I'll give him this, though: he has the second and last moment in the book when I laughed (the rooftop scene, where he's being Genre Savvy). I haven't laughed since book 1 (and Nynaeve's punch) so that's something.

And it's really irritating how apparently women's names and/or their size should reflect on each other. What the heck does the name 'Colleen' have anything to do with whether a woman is fat or skinny? This happens 6 times in this book alone.

There's this 'great' scene in the book where Rand goes crazy and kills a random woman and her group of guards. At the time it seems that this is a further sign of Rand being crazy: he's becoming more paranoid and killing random people he runs into. But we learn a couple hundred pages later that this was PROBABLY a group of assassins looking for him, since a similar group approached Mat and attempted to kill him. So now we're fine with Rand randomly murdering people, apparently.

Why is the book called "The Dragon Reborn" when the book focuses almost entirely on every character BUT The Dragon Reborn? I don't mind the set up cause I hate Rand but it's continuing the bad titling trend. Why not call it "Perrin finally gets a book" or "Egwene finally gets a book"?

How is Elayne such an idiot for a 20-something year-old royal heir? I get the obnoxious nature of a spoiled(?) princess but after all the time she's spent on the butt-end of the hierarchy in Tar Valon and being in hiding during their journey in book 2, and her implied intelligence, she still hasn't learned that ANNOUNCING yourself as a royal to enemies and telling strangers your plans/backstory is a BAD idea? And why do the combined forces of Nynaeve, Elayne and Egwene not understand what a full Aes'Sedai is capable of or have any trust in Verin's capabilities? I get that Egwene is still dealing with her time as a slave, but otherwise... It's just stupid. They shouldn't be this stupid. Thankfully they do some learning in this book but well...

Overall it was an incredibly boring book, not helped by the constant dreams people keep having telling them through metaphor what's going on in the rest of the plot (which is ironic because the messages only matter to the audience; we're never informed whether the characters themselves figure out what the dreams mean, so it's essentially a useless plot device meant to be ominous, although at least we're not sitting through every dream like we did in book 1). I get that a general theme of this book was dreams, but it's shoddily put together. I think wolves are neat, too, but Jordan goes a bit overboard in their capabilities in this book. I'd love to have the focus strictly on the women, who are far more interesting, but that's obviously not what we're going to get, since The Hero Trifecta is The Hero Trifecta. And it's kind of ridiculous how these far-flung heroes keep ending up in the same place by the end of the book. ( )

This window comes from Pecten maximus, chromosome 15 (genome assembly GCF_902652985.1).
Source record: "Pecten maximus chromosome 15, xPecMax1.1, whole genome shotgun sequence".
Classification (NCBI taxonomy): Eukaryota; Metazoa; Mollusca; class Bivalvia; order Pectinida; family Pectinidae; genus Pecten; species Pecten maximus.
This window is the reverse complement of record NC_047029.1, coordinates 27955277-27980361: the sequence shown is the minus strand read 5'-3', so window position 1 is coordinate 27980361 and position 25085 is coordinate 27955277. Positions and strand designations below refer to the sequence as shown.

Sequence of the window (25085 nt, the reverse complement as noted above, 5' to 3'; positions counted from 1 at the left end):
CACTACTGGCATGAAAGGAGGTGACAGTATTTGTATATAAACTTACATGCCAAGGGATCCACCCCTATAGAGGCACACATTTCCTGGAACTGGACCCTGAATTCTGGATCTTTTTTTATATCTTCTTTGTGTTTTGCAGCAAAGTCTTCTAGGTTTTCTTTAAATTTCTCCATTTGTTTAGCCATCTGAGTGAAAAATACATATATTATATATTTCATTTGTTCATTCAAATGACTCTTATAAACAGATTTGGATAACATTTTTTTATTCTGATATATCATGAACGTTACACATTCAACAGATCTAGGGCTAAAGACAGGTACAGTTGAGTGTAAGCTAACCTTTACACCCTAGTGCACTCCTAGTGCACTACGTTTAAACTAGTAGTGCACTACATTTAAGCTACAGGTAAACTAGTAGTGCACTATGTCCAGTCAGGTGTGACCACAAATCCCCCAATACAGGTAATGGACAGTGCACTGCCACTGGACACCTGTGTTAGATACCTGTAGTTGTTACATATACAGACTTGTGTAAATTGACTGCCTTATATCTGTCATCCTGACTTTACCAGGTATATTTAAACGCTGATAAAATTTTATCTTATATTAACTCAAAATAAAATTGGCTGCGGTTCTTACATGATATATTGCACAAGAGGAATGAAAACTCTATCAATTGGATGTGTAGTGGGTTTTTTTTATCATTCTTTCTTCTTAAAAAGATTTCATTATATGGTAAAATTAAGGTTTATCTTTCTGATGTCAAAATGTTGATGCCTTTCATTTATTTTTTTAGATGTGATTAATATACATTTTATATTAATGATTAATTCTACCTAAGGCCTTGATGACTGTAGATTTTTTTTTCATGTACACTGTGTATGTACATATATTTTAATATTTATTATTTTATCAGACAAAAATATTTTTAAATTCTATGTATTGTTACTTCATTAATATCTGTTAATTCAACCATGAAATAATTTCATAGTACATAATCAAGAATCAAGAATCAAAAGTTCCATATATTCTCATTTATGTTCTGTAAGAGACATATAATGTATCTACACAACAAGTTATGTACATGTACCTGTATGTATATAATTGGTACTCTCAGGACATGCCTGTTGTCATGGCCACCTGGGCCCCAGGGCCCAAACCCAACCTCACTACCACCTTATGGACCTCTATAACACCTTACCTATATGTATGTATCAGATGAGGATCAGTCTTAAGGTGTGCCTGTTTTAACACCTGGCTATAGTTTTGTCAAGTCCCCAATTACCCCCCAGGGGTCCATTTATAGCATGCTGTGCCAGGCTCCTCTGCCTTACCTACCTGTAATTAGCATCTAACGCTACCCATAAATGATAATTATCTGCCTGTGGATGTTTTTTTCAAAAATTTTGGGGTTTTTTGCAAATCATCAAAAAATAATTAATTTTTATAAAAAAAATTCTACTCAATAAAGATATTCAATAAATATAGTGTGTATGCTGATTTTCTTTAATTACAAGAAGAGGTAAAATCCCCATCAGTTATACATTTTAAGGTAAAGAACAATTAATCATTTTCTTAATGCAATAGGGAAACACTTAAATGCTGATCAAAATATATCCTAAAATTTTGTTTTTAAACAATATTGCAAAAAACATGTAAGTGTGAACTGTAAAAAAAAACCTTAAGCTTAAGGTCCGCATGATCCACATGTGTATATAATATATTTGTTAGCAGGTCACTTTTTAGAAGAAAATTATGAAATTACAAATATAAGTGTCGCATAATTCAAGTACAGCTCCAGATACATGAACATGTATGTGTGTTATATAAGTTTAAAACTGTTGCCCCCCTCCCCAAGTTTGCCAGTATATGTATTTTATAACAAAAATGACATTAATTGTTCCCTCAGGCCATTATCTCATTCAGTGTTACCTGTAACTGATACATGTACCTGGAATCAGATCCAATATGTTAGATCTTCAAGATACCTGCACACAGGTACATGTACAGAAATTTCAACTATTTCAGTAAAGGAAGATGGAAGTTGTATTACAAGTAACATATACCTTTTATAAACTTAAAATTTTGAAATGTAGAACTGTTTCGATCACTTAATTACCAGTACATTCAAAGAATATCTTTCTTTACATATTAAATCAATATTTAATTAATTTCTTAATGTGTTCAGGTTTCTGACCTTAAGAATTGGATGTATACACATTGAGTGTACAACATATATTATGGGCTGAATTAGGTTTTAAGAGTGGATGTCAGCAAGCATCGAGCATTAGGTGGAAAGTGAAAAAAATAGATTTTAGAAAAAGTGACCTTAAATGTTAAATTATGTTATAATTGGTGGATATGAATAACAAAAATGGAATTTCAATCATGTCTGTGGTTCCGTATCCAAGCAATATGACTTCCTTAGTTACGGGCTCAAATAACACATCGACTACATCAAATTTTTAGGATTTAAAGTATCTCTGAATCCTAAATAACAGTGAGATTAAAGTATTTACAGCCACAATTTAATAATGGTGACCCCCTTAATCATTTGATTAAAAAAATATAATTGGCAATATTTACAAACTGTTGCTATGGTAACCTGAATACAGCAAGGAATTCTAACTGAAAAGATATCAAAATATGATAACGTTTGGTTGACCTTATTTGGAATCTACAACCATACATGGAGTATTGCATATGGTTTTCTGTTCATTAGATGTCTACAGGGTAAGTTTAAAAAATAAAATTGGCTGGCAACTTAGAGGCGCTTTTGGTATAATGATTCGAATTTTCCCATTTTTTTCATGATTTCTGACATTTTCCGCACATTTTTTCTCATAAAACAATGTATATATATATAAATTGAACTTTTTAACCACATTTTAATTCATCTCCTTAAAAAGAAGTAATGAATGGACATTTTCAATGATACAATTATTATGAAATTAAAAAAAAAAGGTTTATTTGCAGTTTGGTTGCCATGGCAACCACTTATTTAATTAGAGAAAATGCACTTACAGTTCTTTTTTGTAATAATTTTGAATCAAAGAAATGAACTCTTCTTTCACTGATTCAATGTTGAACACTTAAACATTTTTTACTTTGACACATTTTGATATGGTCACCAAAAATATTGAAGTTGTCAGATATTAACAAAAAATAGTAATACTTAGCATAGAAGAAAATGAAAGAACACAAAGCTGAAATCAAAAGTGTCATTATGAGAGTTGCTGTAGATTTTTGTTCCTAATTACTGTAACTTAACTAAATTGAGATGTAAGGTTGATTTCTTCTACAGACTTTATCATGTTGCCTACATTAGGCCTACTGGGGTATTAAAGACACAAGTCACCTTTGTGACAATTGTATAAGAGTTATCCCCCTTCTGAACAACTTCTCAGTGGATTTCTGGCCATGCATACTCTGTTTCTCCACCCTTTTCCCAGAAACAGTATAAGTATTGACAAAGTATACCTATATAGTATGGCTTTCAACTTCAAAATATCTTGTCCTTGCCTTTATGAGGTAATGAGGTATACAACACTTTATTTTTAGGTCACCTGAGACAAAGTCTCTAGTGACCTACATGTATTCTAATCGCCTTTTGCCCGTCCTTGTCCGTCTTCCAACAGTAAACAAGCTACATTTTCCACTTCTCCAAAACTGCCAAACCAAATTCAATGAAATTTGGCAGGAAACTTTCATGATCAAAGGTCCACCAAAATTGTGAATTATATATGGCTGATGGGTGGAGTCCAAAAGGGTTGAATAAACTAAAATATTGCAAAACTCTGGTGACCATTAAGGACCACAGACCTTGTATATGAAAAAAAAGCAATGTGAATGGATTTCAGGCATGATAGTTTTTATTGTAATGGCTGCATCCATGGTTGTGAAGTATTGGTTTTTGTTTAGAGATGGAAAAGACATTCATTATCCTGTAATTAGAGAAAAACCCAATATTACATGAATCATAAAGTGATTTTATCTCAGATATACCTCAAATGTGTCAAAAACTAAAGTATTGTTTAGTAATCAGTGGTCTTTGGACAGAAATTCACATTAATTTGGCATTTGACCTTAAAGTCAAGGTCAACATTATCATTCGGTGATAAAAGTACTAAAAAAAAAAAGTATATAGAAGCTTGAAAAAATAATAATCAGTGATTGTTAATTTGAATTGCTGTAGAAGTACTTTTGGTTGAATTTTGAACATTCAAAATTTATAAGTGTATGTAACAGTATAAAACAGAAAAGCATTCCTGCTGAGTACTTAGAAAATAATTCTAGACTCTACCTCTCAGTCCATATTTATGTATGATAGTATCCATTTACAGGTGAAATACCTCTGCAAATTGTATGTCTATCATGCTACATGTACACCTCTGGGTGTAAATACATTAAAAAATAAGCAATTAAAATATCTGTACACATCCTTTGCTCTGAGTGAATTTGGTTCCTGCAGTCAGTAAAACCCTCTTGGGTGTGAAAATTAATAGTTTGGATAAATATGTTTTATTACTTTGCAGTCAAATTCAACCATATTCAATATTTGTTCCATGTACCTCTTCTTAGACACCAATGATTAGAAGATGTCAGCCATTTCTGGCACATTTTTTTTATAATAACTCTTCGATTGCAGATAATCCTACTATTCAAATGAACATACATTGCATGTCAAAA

AnonR | Aug 5, 2023 |
Ik vond dit boek iets meer vaart hebben dan de eerste twee. Ik vloog erdoor heen. Op het eind had ik het gevoel dat het het einde was van een trilogie. Wat mij betreft had Robert Jordan hier kunnen ophouden, en dan had ik absoluut meer gewild. Veel meer. En dat komt nog. Maar omdat ik nu al weet dat het verhaal straks op een gegeven moment enorm uitgebreid en slepend wordt, denk ik wel eens dat hij best hier had op kunnen houden. En dan had hij daarna nog allerlei trilogieƫn in deze wereld kunnen schrijven. Die hadden dan ook mooi de losse eindjes vast kunnen knopen, maar wellicht met wat meer doelgerichtheid.

Ik vind de verhaallijn rondom Perijn steeds interessanter worden. Ook de verhaallijn rondom Mart is intrigerend, maar ik mag Perijn heel erg graag en ik vind Mart best leuk maar iets te irritant. De verhaallijn rondom Rhand vind ik nog het minst interessant, hoewel ik dat gedoe met die voorspellingen wel weer erg leuk vind. Ook de drie dames blijven onveranderd in geweldige situaties verzeild raken.

Ik vind Faille leuk! En ik vind de speervrouwen ook leuk!

En er begint me iets te dagen over Leandra, iets dat ik geloof ik niet zo leuk vond. Maar om spoilers te vermijden schrijf ik het hier maar niet neer.


( )
  weaver-of-dreams | Aug 1, 2023 |
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» Add other authors (25 possible)

Author nameRoleType of authorWork?Status
Robert Jordanprimary authorall editionscalculated
Canty, ThomasIllustratorsecondary authorsome editionsconfirmed
Ciocci, ValeriaTranslatorsecondary authorsome editionsconfirmed
Flaton, Johan-MartijnTranslatorsecondary authorsome editionsconfirmed
Giancola, DonatoCover artistsecondary authorsome editionsconfirmed
Kramer, MichaelReadersecondary authorsome editionsconfirmed
Martin, EllisaMapssecondary authorsome editionsconfirmed
Nielsen, Matthew C.Illustratorsecondary authorsome editionsconfirmed
Pike, RosamundNarratorsecondary authorsome editionsconfirmed
Reading, KateReadersecondary authorsome editionsconfirmed
Russo, CarolCover designersecondary authorsome editionsconfirmed
Sweet, Darrell K.Cover artistsecondary authorsome editionsconfirmed
Weber, SamCover artistsecondary authorsome editionsconfirmed